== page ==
From hosting one of the largest outdoor concert audiences ever, to the rise of the Toronto indie scene in the early 2000s, and saying farewell to the Tragically Hip in the summer of 2016, Canada has left quite a footprint on the music scene.
In celebration of Canada Day, here’s a look at some of the moments Canadian music fans can be most proud of.
The Hip’s Farewell Concert
The country shut down one Saturday evening last summer to watch what was supposed to be The Tragically Hip’s final performance. With the news of Gord Downie’s terminal diagnosis, it was an emotional summer that led to the whole country tuning in on every possible screen to watch the iconic band end their journey where it all began: in Kingston, Ontario. An estimated 11.7 million Canadians tuned into the live performance, with millions more watching around the world online and at viewing parties.
The MCRT was a benefit concert that took place in Toronto on July 30, 2003. The concert aimed to raise funds to help Toronto recover from the SARS outbreak that happened earlier that year. The event had about 500,000 people in attendance, making it the biggest outdoor ticketed event ever in Canada.
Three Canadian Women Clean Up the Grammy Awards
In 1996, Joni Mitchell, Shania Twain, and Alanis Morisette did Canadian women proud with multiple Grammy wins. The three artists combined won seven awards, four of them won by Morisette, whose Jagged Little Pill won Album of the Year, Best Rock Album, and Best Female Rock Vocal Performance.
First Canadian Musicians on a Stamp
In 1980, the faces of Canadian musical legends Emma Albani and Healey Willan were put on the Canada Post stamp. The two artists became the first Canadian musicians to do so.
Bachman-Turner Overdrive sets a World Record
In Vancouver in 1994, BTO, along with 1322 guitarists, earned their spot in The Guiness Book of World Records after playing “Taking Care of Business” for 68 minutes. The record was made for the most guitarists playing the longest song, which has since been broken but nevertheless stands as one of the coolest moments in Canadian music history.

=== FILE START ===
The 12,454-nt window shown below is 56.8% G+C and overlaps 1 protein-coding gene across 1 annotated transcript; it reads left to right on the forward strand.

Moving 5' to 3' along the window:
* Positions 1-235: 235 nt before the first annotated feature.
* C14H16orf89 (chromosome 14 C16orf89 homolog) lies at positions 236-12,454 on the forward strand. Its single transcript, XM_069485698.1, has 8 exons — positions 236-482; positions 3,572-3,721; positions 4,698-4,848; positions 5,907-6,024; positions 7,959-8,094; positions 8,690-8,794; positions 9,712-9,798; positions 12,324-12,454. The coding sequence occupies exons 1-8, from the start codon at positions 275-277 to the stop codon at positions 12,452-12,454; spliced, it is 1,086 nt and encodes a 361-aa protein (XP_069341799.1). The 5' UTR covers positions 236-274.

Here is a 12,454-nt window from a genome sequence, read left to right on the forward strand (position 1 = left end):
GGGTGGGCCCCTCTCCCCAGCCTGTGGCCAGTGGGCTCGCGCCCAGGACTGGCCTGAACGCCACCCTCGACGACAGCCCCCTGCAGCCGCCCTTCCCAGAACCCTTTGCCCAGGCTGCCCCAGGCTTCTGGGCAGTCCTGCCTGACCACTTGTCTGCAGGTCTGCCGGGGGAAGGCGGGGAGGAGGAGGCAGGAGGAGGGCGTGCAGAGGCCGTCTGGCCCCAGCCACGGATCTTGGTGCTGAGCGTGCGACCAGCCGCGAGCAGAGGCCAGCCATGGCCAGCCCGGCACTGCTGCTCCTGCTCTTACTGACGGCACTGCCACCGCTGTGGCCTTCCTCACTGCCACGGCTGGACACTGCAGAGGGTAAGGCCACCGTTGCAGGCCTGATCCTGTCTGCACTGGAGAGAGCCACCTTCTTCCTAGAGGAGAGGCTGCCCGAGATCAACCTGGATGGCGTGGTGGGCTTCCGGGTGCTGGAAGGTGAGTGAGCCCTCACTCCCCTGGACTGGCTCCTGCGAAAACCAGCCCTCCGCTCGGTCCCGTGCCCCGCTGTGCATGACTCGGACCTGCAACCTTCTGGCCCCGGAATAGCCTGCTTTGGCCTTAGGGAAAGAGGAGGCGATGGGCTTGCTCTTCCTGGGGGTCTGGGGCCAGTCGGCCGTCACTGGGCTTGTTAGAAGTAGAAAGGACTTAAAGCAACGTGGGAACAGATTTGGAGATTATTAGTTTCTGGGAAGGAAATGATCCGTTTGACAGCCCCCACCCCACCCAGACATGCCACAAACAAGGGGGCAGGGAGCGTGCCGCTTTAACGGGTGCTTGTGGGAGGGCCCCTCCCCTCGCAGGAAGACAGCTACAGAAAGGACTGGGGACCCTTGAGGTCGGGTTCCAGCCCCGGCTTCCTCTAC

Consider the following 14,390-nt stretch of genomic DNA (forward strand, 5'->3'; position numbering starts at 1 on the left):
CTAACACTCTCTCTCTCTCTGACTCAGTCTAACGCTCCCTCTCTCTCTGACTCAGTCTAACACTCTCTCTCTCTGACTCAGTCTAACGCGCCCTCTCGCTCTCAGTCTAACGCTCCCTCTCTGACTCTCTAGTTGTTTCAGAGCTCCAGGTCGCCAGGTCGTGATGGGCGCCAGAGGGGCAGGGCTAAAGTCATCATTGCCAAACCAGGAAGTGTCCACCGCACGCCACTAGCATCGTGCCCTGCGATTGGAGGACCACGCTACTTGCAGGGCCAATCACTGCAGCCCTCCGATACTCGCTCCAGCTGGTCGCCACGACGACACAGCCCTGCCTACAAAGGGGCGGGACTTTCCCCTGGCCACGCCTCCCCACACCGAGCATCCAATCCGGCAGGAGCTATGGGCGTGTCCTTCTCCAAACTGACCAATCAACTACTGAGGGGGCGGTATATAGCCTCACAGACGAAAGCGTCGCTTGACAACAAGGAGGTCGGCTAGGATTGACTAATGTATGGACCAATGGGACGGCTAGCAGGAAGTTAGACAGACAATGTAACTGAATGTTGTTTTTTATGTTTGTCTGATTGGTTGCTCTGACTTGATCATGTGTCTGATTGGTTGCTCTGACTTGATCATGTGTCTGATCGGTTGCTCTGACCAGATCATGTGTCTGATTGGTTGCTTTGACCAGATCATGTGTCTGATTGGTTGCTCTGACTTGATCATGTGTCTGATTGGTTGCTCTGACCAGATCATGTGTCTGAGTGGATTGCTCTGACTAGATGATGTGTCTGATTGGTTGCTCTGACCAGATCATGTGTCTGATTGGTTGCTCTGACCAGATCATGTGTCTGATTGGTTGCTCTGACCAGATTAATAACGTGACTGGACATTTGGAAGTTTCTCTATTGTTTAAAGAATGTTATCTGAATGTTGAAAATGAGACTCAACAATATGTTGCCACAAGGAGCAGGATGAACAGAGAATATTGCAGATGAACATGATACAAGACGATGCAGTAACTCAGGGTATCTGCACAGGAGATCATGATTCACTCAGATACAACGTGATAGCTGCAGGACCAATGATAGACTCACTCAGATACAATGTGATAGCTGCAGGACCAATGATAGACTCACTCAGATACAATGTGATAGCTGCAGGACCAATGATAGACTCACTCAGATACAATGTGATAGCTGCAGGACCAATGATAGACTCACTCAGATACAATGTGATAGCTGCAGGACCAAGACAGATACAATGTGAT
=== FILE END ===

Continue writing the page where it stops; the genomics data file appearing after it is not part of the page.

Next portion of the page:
The Spoons release Arias & Symphonies
The Burlington band’s second album was released in 1982. Although new wave had already been around for a few years, Arias & Symphonies played a pivotal role in defining the genre in Canadian music.
Leonard Cohen Records “Hallelujah”
Hallelujah was recorded in June 1984 and released in December of that same year. The track received barely any recognition on its initial release, but is now one of the biggest songs in Canadian music history.
Rush Receives Order of Canada
On February 15, 1997, Rush became the first rock band to receive the Order of Canada.
Joni Mitchell “Big Yellow Taxi”
1970 was the year that Joni Mitchell’s big hit “Big Yellow Taxi” was released. The song blew up quickly in Canada and was praised for its environmental commentary. It was also covered by multiple artists, most recognizably by Counting Crows.
The Beatles Met by Screaming Fans in Montreal
On the night of September 7, 1964, The Beatles were met by hordes of screaming fans when they landed in Montreal for their first Canadian tour. Two years later, the band would play their final Canadian show in Toronto, 12 days before they announced the end of touring together.
Neil Young at Massey Hall
Massey Hall has had its share of notable performances, but Neil Young’s appearance in 1971 is among the venue’s best. That was the year of Young’s Journey Through Past Solo Tour, and the live album of that concert reached first place in Canada for most sold units that same year.
Tanya Tagaq’s Polaris Prize Win
Tanya Tagaq stole the show during 2014’s ninth annual Polaris Music Prize. The Inuk singer not only took home the Polaris Prize, but also captivated the award show’s audience with a closing performance that received a well-deserved standing ovation.
The Rise of Modern Canadian Pop Music
2015 saw a boom in Canadian pop artists consistently topping the charts. That year, Drake’s If You’re Reading This It’s Too Late reached number one on the chart, along with Bieber’s “What Do You Mean?” and The Weeknd’s “Can’t Feel My Face.” A few years earlier, Carly Rae Jepsen’s “Call Me Maybe” topped the charts in over a dozen countries and became one of Canada’s biggest pop songs of all time, laying claim to being the fourth best-selling digital single of all time. Since 2015 we’ve also seen artists Shawn Mendes and Alessia Cara reach chart topping status, making a name for Canadian pop music in the late 2000s.
Toronto’s Indie scene in early 2000s
The arrival of Broken Social Scene in the early 2000s effectively signaled a shift of focus on the indie rock landscape. Arts & Crafts Records, the label founded by Kevin Drew, Jeffrey Remedios, and Daniel Cutler was led by BSS and Feist. It became the centre of a local music scene that put Toronto on the global map for indie music, rivaling NYC for relevance in the 2000s.